Why Hasn't the Internet Made Voting Awesome?
In the United States, only 50% of people vote in presidential elections. That drops to 40% for midterm elections, and 10% for primary, local and special elections. Worldwide, we rank 138th in voter turnout. The Internet has made it easy to find your old friends from college; download any song you want; get shoes delivered the very next day, and help create social change by signing petitions, making donations and lobbying congress.So why hasn't the Internet made voting awesome? Seth Flaxman and Paul Schreiber of Democracy Works will talk about why the voting system is so broken, and how the Internet can route around inefficiency and bureaucracy to increase voter turnout and make voting fit the way we live today.
Paul Schreiber spent a decade as a software engineer, including eight years on Apple’s Mac OS X team. In 2008, he volunteered for Barack Obama’s presidential campaign. In addition to knocking on doors and making phone calls, Schreiber co-developed Vote For Change, registering over 500,000 voters and helping a million people find their voting location. He can often be found at your local hockey rink, on his bicycle or behind the lens of his Nikon D70s. Before building TurboVote, he cofounded a nonprofit student news organization, a music classifieds web site and a health care video storytelling project.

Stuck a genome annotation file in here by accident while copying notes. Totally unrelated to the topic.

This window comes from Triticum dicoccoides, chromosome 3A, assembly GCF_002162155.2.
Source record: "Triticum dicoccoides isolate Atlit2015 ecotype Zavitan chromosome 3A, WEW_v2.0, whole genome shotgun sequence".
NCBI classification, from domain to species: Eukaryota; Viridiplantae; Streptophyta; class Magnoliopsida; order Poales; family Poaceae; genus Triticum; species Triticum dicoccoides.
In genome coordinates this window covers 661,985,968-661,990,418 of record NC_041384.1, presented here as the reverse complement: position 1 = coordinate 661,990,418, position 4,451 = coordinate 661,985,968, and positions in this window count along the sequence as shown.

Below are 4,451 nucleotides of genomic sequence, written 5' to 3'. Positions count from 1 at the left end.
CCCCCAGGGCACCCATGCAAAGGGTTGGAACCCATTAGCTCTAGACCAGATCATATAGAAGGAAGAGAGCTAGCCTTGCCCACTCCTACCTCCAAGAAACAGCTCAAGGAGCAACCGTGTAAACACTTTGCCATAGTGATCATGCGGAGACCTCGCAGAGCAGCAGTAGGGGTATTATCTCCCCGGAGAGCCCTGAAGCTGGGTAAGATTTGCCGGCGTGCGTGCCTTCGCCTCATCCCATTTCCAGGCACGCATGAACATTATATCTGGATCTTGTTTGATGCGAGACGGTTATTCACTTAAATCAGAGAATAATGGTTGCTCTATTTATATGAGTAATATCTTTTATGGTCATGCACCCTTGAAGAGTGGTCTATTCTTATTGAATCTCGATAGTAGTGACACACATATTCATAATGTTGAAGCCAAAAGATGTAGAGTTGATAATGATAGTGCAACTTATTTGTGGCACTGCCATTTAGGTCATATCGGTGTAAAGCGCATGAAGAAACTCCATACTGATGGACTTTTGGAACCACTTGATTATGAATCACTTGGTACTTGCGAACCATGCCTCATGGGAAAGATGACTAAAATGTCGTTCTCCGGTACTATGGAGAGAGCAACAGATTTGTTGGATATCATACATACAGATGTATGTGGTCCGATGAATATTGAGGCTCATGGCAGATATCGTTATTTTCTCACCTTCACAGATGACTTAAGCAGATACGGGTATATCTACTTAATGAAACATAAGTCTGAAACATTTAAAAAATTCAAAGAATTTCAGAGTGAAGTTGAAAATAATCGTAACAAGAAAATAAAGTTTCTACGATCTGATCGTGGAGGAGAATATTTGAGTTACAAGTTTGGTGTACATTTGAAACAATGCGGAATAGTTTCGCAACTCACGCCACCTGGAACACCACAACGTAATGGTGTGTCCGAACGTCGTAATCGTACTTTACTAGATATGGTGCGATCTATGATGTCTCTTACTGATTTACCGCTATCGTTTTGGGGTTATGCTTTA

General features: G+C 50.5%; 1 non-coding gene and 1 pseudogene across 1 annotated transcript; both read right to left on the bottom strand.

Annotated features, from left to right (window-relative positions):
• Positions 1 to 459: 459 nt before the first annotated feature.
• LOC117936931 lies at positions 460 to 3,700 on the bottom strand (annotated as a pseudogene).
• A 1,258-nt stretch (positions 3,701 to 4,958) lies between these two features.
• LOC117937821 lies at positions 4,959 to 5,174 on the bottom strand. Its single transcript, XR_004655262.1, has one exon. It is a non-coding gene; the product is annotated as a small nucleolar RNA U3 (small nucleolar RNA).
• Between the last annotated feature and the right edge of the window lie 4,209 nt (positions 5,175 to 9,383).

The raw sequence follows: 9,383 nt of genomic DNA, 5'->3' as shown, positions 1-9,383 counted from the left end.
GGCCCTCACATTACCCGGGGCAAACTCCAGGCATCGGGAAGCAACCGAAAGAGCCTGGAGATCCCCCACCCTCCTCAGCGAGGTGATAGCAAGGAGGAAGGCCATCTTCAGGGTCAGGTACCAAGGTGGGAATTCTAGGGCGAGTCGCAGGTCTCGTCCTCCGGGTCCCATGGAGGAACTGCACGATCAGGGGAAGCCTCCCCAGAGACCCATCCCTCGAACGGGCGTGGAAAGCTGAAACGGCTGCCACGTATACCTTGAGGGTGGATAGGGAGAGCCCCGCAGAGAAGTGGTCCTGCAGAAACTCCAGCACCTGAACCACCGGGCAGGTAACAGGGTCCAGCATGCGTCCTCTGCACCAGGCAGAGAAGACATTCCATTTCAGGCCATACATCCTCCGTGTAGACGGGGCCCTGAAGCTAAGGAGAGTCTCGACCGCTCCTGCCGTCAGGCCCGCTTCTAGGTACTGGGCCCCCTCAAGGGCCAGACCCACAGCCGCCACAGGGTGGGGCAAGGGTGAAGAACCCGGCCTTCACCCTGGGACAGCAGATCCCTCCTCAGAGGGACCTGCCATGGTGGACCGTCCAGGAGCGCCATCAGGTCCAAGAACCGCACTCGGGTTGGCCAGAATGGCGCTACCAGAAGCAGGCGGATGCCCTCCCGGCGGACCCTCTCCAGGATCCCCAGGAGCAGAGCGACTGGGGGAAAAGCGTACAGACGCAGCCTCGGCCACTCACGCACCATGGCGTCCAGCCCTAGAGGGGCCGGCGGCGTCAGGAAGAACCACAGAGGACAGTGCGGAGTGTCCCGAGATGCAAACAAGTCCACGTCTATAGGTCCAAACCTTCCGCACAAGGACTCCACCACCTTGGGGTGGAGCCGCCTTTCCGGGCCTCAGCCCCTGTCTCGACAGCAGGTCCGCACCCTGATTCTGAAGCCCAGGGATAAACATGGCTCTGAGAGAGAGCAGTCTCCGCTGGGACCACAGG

Seth founded TurboVote while receiving a Master’s in Public Policy at the Harvard Kennedy School of Government. He previously worked as a research associate at the Council on Foreign Relations (where he founded CFR’s annual capture the flag game), a program administrator at the Institute for International Education, and a berktern at Harvard’s Berkman Center for Internet and Society. While earning a BA in economics at Columbia University, Seth served as student body president, leading the council in successfully lobbying Columbia to reform its financial aid policies.